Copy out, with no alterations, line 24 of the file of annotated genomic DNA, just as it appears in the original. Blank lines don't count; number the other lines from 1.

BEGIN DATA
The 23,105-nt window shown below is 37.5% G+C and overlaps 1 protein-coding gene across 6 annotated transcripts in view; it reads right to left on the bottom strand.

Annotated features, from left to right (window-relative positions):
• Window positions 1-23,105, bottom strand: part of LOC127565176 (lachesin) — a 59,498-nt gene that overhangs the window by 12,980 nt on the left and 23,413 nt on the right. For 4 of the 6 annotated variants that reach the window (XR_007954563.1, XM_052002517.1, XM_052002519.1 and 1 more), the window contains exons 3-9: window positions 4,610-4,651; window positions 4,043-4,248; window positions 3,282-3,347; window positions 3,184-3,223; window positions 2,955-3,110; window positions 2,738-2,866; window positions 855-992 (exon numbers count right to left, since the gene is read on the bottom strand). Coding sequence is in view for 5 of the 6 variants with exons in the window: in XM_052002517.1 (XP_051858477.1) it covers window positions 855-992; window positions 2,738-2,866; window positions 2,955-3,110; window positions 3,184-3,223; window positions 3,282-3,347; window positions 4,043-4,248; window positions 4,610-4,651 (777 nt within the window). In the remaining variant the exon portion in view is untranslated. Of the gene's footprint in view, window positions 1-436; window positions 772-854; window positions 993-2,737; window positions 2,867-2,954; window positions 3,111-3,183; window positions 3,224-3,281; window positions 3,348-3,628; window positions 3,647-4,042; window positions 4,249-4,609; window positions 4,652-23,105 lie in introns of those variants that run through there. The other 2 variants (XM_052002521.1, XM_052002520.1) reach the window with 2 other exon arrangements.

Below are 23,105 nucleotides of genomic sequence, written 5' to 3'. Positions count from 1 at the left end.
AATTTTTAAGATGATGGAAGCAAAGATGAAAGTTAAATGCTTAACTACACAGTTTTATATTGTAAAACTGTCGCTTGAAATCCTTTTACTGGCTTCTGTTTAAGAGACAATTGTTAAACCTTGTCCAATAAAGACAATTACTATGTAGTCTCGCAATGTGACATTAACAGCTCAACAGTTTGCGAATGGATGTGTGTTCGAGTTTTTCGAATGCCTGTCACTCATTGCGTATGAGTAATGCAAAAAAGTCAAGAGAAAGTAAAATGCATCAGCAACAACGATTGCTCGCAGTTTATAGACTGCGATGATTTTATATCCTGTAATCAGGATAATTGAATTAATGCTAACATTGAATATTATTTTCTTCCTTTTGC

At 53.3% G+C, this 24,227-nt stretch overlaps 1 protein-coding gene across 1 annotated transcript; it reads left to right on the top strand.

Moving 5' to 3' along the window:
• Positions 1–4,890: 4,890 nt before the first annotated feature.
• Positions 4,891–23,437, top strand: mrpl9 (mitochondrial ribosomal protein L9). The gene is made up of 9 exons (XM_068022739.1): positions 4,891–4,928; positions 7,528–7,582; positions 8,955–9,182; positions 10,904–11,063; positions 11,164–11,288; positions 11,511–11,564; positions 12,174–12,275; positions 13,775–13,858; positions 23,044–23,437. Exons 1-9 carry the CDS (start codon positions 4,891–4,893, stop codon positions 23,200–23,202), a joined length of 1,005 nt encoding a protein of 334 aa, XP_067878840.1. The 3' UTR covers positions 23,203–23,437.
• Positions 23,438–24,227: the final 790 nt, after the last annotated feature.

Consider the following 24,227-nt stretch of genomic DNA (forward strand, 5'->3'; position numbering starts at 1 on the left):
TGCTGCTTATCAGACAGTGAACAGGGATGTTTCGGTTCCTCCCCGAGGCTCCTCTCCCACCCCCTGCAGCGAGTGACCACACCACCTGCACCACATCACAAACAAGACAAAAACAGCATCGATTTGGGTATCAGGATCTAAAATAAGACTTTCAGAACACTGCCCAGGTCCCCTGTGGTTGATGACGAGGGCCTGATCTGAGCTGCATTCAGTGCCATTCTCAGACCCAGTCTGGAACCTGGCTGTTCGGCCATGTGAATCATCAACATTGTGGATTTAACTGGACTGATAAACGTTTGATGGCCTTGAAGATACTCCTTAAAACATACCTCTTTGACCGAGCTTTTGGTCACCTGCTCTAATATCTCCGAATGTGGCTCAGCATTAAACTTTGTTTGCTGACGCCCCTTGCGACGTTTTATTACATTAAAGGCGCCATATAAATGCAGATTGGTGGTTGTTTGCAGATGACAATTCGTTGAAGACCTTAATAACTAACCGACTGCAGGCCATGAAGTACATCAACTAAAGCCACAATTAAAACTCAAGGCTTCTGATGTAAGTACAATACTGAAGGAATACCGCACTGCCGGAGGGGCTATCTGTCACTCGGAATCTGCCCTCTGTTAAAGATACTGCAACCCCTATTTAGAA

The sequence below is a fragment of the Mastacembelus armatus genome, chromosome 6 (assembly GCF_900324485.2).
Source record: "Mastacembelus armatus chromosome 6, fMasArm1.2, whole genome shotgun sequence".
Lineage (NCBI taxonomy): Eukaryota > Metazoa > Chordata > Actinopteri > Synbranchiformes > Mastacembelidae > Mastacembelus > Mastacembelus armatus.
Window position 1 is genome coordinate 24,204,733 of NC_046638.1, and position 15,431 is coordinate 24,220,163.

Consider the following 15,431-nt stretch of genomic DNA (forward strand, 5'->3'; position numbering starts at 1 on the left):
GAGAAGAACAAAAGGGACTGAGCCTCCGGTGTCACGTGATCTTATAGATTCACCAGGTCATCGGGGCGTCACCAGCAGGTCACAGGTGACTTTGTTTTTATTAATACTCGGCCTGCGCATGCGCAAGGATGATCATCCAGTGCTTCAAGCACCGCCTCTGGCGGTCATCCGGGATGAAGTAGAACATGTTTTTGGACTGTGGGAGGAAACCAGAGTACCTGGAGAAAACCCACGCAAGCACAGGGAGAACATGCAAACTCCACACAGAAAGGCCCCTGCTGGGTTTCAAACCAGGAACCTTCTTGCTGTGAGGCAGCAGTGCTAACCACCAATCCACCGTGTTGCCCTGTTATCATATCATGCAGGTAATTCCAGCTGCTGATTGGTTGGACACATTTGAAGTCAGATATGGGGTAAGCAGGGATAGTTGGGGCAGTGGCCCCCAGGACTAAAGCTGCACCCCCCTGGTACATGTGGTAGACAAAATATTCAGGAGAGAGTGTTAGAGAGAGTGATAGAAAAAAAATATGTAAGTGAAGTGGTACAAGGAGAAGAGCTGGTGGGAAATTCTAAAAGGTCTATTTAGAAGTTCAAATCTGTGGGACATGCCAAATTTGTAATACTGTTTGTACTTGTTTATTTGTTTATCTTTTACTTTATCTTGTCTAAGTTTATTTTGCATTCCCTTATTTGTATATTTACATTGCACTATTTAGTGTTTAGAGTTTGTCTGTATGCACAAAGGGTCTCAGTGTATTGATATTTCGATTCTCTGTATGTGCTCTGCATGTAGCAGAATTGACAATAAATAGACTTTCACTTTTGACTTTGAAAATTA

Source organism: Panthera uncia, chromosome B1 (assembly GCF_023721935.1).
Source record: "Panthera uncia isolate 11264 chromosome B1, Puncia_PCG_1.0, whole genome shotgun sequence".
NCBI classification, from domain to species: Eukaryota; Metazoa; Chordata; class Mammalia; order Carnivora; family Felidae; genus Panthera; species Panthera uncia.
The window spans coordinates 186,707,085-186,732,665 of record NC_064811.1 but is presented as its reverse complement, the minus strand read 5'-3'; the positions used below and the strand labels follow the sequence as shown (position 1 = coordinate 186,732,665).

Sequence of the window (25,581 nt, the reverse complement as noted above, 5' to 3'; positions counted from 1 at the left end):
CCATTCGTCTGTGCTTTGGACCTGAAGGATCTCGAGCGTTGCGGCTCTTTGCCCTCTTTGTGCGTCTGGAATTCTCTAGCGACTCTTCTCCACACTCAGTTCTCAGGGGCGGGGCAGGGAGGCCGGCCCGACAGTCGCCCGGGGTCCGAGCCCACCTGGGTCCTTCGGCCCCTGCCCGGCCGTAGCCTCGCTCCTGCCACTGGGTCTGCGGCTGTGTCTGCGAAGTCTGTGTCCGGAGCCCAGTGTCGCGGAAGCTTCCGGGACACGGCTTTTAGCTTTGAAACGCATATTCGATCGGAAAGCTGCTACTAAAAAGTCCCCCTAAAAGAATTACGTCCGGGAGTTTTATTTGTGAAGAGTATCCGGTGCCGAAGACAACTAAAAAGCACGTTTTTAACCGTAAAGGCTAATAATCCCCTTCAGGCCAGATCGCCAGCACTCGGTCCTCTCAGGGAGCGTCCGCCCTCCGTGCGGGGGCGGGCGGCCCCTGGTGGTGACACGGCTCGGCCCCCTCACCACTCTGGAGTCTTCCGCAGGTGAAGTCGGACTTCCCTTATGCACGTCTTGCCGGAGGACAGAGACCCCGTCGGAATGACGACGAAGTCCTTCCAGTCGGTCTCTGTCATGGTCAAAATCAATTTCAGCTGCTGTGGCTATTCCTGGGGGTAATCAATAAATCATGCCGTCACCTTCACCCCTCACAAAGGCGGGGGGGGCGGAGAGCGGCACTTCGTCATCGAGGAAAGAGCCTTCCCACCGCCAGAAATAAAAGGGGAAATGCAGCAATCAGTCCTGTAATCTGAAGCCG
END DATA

CCATTCGTCTGTGCTTTGGACCTGAAGGATCTCGAGCGTTGCGGCTCTTTGCCCTCTTTGTGCGTCTGGAATTCTCTAGCGACTCTTCTCCACACTCAGTTCTCAGGGGCGGGGCAGGGAGGCCGGCCCGACAGTCGCCCGGGGTCCGAGCCCACCTGGGTCCTTCGGCCCCTGCCCGGCCGTAGCCTCGCTCCTGCCACTGGGTCTGCGGCTGTGTCTGCGAAGTCTGTGTCCGGAGCCCAGTGTCGCGGAAGCTTCCGGGACACGGCTTTTAGCTTTGAAACGCATATTCGATCGGAAAGCTGCTACTAAAAAGTCCCCCTAAAAGAATTACGTCCGGGAGTTTTATTTGTGAAGAGTATCCGGTGCCGAAGACAACTAAAAAGCACGTTTTTAACCGTAAAGGCTAATAATCCCCTTCAGGCCAGATCGCCAGCACTCGGTCCTCTCAGGGAGCGTCCGCCCTCCGTGCGGGGGCGGGCGGCCCCTGGTGGTGACACGGCTCGGCCCCCTCACCACTCTGGAGTCTTCCGCAGGTGAAGTCGGACTTCCCTTATGCACGTCTTGCCGGAGGACAGAGACCCCGTCGGAATGACGACGAAGTCCTTCCAGTCGGTCTCTGTCATGGTCAAAATCAATTTCAGCTGCTGTGGCTATTCCTGGGGGTAATCAATAAATCATGCCGTCACCTTCACCCCTCACAAAGGCGGGGGGGGCGGAGAGCGGCACTTCGTCATCGAGGAAAGAGCCTTCCCACCGCCAGAAATAAAAGGGGAAATGCAGCAATCAGTCCTGTAATCTGAAGCCG